Nicholas (nwhyte) wrote,
Nicholas
nwhyte

Alexander the Great: The Hunt for a New Past, by Paul Cartledge

Second paragraph of third chapter (parsing a contemporary report of what else was happening at the time of Alexander's birth):
Philip and Parmenion we have already met. The Illyrians were Macedon's traditional enemies on their western border. The Olympics were the most prestigious of the Panhellenic festivals. Alexander's mother was Philip's fourth wife, Olympias, a Greek princess from Molossia in Epirus (to the south of Illyria), who had given birth at the Macedonian administrative capital of Pella. Alexander's name was already a royal one within the Macedonian kingly house. But the fact that it was also the alternative name of Homer's Paris may not have been irrelevant either, given our Alexander's passion for all things Homeric.
The author is a fellow of Clare College, Cambridge, and I was dimly aware of his existence when a student there myself, but do not recall ever having met him. This is an interesting but somewhat frustrating biography of Alexander the Great. It assumes a better knowledge on the part of the reader than I could summon up from my memories of L. du Garde Peach's Labybird Book on the subject more than forty years ago, hanging a structure of chapters each addressing different themes of Alexander's short life, which necessarily means that the same incidents get cited over and over again from much the same angle. (Alexander as leader, Alexander's sexuality, Alexander as a Greek, Alexander as a Persian ruler, Alexander as a living god among men, etc.) The most interesting chapter was the last, in which Cartledge looks at the difficulties of working out exactly what happened given the diversity of the sources - it reminded me a bit of the digressions on De Selby in The Third Policeman, only for real. I guess I should let fiction fill in where fact is lacking, and finally get to grips wwith Mary Renault.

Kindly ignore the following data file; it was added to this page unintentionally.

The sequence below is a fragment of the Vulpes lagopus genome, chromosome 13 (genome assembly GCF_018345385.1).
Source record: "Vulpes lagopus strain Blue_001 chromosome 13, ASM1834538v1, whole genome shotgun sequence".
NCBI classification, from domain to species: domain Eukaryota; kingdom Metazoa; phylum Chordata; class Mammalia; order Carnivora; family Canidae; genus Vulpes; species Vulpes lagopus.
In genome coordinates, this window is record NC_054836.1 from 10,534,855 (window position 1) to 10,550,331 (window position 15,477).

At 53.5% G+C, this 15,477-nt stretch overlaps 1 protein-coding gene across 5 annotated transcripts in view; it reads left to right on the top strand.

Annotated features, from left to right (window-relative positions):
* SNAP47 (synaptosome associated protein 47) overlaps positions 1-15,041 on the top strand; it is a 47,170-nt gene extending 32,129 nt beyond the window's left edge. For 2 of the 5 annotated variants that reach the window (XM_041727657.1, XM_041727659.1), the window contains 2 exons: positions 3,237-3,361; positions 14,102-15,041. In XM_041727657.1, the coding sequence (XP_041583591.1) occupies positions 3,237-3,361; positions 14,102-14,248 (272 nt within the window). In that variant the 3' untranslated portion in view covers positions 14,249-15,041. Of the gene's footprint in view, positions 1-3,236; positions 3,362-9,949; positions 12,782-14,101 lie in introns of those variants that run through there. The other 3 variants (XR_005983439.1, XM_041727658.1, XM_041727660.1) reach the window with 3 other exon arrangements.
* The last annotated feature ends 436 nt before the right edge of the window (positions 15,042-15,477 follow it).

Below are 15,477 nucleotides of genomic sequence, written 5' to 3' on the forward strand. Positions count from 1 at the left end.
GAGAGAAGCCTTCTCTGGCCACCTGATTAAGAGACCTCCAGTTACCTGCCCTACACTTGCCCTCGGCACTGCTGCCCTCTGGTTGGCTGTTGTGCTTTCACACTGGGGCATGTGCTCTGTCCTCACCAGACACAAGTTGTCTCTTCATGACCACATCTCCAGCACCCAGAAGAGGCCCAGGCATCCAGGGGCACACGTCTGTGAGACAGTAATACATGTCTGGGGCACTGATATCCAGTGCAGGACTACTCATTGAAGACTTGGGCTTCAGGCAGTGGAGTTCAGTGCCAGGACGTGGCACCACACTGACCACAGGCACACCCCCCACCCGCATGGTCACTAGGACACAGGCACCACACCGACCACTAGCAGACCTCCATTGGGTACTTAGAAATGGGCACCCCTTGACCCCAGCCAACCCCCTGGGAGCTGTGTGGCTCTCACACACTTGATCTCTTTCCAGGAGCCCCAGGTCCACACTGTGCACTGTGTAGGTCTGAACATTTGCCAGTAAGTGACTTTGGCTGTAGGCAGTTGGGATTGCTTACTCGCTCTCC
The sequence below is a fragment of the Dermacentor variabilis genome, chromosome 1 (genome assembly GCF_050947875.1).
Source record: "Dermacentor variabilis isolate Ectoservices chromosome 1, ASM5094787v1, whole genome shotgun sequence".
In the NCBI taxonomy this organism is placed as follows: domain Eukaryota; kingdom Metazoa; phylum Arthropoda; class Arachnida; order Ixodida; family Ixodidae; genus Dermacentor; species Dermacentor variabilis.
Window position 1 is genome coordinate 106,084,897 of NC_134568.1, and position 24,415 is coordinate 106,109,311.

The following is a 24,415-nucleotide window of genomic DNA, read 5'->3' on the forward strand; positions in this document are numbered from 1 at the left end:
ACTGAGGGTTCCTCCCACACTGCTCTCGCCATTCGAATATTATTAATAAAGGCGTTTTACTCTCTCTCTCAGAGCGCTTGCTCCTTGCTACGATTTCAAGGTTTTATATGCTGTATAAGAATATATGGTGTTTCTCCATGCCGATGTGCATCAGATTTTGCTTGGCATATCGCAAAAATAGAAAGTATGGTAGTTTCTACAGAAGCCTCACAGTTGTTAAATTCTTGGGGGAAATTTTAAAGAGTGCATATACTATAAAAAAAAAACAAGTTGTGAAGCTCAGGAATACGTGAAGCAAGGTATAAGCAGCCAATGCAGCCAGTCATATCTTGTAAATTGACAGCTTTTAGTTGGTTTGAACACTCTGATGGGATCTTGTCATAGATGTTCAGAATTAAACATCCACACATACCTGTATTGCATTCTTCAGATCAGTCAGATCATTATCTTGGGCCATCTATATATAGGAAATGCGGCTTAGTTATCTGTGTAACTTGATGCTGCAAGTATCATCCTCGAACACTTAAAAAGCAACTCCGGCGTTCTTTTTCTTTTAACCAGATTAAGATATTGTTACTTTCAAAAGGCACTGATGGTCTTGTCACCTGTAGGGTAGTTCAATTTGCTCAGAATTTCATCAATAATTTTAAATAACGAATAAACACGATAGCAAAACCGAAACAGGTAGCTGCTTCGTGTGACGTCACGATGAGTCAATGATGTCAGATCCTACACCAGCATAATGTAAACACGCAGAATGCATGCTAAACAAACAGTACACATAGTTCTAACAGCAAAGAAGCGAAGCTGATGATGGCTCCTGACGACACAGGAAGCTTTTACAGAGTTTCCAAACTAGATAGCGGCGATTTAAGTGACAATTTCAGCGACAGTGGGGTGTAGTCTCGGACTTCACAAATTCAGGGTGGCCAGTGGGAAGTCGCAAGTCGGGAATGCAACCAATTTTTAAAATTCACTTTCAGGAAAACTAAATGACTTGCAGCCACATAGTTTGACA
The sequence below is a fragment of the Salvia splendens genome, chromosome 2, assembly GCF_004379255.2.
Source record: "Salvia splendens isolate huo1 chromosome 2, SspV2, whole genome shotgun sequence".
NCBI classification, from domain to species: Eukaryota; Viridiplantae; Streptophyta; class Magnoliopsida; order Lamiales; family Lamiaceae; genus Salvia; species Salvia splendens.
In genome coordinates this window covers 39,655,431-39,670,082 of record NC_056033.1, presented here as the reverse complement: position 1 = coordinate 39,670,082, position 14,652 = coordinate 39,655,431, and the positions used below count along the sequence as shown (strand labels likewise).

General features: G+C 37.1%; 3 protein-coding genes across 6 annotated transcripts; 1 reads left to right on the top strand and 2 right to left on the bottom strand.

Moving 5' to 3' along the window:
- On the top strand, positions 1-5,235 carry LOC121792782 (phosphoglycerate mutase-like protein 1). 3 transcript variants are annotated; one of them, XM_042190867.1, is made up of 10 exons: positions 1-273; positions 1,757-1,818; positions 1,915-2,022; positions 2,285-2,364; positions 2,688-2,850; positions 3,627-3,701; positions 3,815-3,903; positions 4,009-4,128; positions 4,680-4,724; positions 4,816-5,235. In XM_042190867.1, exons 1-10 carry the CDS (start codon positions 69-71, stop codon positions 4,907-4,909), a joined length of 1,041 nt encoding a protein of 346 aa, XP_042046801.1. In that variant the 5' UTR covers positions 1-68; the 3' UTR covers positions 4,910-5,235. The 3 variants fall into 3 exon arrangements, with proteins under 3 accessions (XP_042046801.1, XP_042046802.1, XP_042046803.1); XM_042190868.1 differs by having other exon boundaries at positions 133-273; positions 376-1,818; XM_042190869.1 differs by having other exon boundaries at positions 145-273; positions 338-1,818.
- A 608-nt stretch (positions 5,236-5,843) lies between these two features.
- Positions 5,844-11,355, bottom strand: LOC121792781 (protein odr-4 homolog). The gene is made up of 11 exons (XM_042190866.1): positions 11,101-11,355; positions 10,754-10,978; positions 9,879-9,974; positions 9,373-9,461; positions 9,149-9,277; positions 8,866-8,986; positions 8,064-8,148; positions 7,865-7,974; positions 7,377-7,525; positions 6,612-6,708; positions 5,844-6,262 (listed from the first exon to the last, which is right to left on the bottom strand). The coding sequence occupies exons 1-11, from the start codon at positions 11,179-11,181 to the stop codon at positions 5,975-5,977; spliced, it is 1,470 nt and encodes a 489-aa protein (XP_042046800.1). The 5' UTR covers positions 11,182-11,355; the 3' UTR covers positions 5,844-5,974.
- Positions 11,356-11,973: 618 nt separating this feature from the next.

This was the top book on my shelves acquired in 2012. Next on that list is The Stormcaller, by Tom Lloyd.

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